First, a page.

HAA007 MAIN: John Snell1808 - 1883

In Castle Street, Bristol the home of Harris Abrahams was broken into, with jewellery and watches stolen. On Friday 25th May 1827 between 1-2 am the break in occurred despite the home being securely fastened the night before by Mrs Abrahams and servant Jane Willis.[1]

A watchman had sighted William Stone at 2.45 am in Queen Street, 138 paces from Abrahams' shop. Twenty minutes later he found Abrahams' house broken into. Mrs Abrahams had been awoken earlier by a noise but heard nothing more and returned to sleep.[2]

At 5-6 pm later that day Jonathan Matthews sighted William Stone, John Snell and John Cork near Barton Hill looking at some jewellery. Stone was apprehended as he put a handkerchief with the property wrapped inside into his pocket. Snell and Cork ran away and were apprehended the following Sunday morning in different houses.[3]

Joseph Smart had been apprehended at Bath on 26th May by Mr J. L. Solomon who found a brooch in his neck cloth which was identified by Mrs Abrahams as part of the stolen property.[4]

Mr Abrahams prosecuted William Stone, John Snell, John Cork and Joseph Smart in the Bristol court on 27th October. £500 of property had been stolen, which included watches, gold rings, old fashioned gold seals, gold watch keys, tablespoons, teaspoons and brooches.[5]

Stone pleaded guilty to the charges and that the other three prisoners were innocent. Despite being warned by the court that 'by pleading guilty did not entitle himself to the smallest relaxation of punishment', he continued to plead guilty.[6]

Several witness were called by the defence to give an alibi for Cork and to prove Smart had the brooch the day before the robbery, but varying witness descriptions failed to prove this. The jury found Snell, Cork and Smart guilty of being accessories. The court directed the death sentence and stated any commuted sentence would be of considerable severity.[7]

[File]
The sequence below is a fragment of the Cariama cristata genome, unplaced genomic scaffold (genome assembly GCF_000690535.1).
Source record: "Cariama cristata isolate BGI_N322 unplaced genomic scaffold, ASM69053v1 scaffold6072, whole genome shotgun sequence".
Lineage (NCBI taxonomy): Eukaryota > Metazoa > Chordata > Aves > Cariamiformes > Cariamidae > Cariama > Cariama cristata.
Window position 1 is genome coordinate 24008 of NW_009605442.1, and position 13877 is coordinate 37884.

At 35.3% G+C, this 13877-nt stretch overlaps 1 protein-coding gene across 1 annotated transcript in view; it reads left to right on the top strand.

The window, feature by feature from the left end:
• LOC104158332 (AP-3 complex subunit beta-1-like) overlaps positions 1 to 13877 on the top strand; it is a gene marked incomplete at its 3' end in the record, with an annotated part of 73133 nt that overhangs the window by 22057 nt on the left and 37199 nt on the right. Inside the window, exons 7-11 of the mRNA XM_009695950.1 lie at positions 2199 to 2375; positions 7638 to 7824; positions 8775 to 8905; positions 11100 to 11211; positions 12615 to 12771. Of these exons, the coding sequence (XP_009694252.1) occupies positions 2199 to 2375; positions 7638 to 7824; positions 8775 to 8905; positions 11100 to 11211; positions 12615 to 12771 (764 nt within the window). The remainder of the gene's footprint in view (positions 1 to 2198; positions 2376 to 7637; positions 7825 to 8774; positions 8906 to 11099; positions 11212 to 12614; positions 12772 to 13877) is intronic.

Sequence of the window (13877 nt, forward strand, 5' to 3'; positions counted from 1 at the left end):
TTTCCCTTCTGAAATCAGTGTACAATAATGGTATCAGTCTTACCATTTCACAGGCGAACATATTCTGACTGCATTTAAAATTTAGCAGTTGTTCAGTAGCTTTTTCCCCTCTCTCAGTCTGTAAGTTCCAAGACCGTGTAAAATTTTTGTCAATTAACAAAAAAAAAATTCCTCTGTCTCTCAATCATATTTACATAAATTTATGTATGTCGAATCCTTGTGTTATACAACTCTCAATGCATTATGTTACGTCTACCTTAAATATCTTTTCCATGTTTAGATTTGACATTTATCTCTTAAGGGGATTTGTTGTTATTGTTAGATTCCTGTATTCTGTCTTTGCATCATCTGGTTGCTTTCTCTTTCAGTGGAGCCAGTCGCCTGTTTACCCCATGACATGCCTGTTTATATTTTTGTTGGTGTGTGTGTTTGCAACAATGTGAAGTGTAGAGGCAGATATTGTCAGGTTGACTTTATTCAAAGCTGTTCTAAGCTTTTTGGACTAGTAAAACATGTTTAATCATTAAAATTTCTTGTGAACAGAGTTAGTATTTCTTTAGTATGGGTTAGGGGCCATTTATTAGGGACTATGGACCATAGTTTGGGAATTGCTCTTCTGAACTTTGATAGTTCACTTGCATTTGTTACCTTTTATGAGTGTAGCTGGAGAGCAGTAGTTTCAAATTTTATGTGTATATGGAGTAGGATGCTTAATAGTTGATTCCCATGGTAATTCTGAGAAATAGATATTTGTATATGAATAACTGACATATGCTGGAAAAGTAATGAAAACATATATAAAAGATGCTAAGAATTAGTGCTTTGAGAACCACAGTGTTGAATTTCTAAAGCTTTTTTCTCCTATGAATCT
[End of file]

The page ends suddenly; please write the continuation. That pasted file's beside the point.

During this time John Snell, petitioned for a reduced sentence which stated he was of a poor but honest parents. His employer for whom he had worked as basket maker had also signed the petition.[8] His sentence was commuted to 14 years transportation and hence his new life as a convict — a journey into the unknown.

References

[1] The Bristol Mercury (Bristol, England), Monday 5th November 1827; Issue 1960. British Library Newspapers

[2] ibid.

[3] ibid.

[4] ibid.

[5] ibid.

[6] ibid.

[7] ibid.

[8] Find My Past, Home Office: Criminal Petitions, HO17 no.112 WM 30

[9] Ancestry.com. UK, Prison Hulk Registers and Letter Books, 1802-49. Home Office: Convict Prison Hulks, Registers and Letter Books, Class: HO9; Piece 4 Justitia

[10] ibid.

[11] Ancestry.com. New South Wales, Convict Indents, 1788-1842

[12] http://members.iinet.net.au/~perthdps/convicts/shipNSW2.html

[13] Hyde Park Barracks Museum, Convict Lists

[14] Ancestry.com. New South Wales, Australia, Gaol Description and Entrance Books, 1818-1930

[15] 1830 'HORRID MURDER.', The Sydney Gazette and New South Wales Advertiser (NSW : 1803 - 1842), 2 December, p. 3. , viewed 14 Jun 2016, http://nla.gov.au/nla.news-article2196659

[16] ibid.

[17] Ancestry.com. New South Wales, Australia, Gaol Description and Entrance Books, 1818-1930

[18] 1830 'HORRID MURDER.', The Sydney Gazette and New South Wales Advertiser (NSW : 1803 - 1842), 2 December, p. 3. , viewed 14 Jun 2016, http://nla.gov.au/nla.news-article2196659

[19] 1831 'Supreme Court.', The Sydney Gazette and New South Wales Advertiser (NSW : 1803 - 1842), 24 May, p. 3, viewed 14 Jun 2016, http://nla.gov.au/nla.news-article2200721

[20] ibid.

[21] ibid.

[22] ibid.

[23] ibid.

[24] ibid.

HAA007 BREAKOUT 1: John Snell marriages